• Grenache Blanc (4 lots): Our fewest Grenache Blanc lots in my memory. But what there was was outstanding: citrus and brine on the nose, lovely peach and grapefruit pith on the palate, and the combination of brightness and texture that we look for. I gave three lots "1" grades and even the fourth, which I gave a "2", was appealing: just softer and less vibrant.
  • Picpoul Blanc (3 lots): Only three small lots totaling just 648 gallons. Luckily all were strong: pithy pineapple and salty minerality, still just a touch sweet. I gave two lots "1" grades and the third, which had a little more texture but a little less brightness, a "1/2".
  • Roussanne (6 lots): All the best options for making Esprit Blanc involved using all or almost all of the Roussanne we had. So it was a relief that the quality of the six Roussanne lots was so high. I gave four of them "1" grades for their classic, rich, honeyed pear noses, the kiss of sweet oak emphasizing their rich texture, and their long finishes. One other, to which I gave a "1/2", was less rich but brighter, while the last, which I gave a "2" sat at the other end of the spectrum: darker in color, rich and nutty, but a touch low in acid.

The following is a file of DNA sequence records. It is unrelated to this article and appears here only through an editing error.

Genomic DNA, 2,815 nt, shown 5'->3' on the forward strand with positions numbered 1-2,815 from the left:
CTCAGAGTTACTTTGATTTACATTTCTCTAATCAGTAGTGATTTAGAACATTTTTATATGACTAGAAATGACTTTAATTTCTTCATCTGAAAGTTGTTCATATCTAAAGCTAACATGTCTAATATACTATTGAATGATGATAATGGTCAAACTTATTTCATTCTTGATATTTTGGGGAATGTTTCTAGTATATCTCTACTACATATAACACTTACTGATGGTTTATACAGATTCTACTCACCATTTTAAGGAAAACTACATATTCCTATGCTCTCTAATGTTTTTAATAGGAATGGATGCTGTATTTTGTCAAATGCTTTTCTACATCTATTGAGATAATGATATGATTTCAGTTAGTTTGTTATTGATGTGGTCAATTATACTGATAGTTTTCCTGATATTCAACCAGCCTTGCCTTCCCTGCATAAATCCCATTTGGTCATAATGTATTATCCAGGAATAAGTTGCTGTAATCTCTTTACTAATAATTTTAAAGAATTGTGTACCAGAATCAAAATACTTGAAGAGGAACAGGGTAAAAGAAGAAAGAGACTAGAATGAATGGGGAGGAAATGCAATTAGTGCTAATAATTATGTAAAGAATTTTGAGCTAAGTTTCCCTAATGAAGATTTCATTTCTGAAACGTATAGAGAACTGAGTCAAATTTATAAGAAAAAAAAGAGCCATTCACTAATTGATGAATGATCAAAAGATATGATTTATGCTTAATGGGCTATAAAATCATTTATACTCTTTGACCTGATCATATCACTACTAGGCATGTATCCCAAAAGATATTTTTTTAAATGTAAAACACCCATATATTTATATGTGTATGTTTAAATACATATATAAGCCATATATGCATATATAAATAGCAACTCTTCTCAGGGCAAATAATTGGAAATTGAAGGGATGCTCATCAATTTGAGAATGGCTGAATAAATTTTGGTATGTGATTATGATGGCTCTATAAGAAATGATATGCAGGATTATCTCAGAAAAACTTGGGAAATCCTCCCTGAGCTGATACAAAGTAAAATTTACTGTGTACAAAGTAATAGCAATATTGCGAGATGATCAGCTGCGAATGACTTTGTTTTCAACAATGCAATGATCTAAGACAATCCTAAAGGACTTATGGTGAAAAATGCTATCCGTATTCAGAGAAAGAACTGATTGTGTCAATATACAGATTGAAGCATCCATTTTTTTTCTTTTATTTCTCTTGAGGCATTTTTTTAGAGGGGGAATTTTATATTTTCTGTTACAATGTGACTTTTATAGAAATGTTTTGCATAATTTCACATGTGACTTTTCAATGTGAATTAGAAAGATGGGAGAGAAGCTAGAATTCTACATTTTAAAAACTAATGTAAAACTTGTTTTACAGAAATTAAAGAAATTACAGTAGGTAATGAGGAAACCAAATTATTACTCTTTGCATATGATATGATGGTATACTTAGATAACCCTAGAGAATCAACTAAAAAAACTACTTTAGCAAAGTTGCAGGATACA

We finished by brainstorming ideas for the Esprit Blanc. Our minimum amount of Esprit Blanc that can cover the different needs we have for it with our wine club, tasting room, wholesale and export is about 1700 cases. Given the scarcity of Roussanne, using all of it only made up about 36% of a possible Esprit Blanc blend at that minimum quantity. Given that our least-ever Roussanne in the Esprit Blanc was 45%, and it's more typically around 65%, we first needed to make sure that what we could make would feel at home in the history of Esprit Blanc bottlings. Knowing that we wanted to keep our Grenache Blanc percentage below the Roussanne percentage, again to preserve the link with our established tradition, limited our options further.